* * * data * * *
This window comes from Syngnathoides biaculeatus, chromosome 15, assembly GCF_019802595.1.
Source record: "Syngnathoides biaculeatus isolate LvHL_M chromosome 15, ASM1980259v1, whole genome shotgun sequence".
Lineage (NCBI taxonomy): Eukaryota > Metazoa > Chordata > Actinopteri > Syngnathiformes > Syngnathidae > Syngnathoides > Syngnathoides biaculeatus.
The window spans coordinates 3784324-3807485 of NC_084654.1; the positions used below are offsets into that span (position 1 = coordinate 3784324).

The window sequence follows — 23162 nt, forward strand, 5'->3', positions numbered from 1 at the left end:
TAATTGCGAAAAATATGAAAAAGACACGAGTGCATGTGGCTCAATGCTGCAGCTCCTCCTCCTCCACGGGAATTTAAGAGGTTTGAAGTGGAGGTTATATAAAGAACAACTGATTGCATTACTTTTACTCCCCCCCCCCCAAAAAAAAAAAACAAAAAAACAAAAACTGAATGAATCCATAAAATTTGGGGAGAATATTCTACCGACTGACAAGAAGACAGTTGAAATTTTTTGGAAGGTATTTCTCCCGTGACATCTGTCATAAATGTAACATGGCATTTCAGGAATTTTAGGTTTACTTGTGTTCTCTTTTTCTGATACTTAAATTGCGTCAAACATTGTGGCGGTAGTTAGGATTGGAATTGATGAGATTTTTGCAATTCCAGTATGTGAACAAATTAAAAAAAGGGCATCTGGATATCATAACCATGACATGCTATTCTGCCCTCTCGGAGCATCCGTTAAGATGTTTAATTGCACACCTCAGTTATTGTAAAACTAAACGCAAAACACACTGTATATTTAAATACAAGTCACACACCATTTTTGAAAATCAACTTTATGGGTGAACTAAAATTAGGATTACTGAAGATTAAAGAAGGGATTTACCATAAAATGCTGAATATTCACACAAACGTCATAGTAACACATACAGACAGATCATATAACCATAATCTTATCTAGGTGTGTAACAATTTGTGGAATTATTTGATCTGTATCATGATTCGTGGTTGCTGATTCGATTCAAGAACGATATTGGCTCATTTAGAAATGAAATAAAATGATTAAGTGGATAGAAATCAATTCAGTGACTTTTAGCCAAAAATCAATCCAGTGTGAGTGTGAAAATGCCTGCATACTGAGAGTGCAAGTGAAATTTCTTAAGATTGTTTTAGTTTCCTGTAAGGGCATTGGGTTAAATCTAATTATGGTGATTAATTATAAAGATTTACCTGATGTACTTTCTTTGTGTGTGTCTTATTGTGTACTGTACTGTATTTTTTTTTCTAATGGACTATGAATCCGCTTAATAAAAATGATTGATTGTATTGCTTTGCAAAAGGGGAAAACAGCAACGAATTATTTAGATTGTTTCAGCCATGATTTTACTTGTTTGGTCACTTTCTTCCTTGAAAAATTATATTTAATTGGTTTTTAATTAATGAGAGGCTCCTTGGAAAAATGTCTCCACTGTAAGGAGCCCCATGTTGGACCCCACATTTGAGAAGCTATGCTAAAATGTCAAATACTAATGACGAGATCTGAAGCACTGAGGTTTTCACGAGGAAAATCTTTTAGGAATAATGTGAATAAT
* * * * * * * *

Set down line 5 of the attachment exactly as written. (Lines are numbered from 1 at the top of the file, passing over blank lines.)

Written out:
The window sequence follows — 23162 nt, forward strand, 5'->3', positions numbered from 1 at the left end: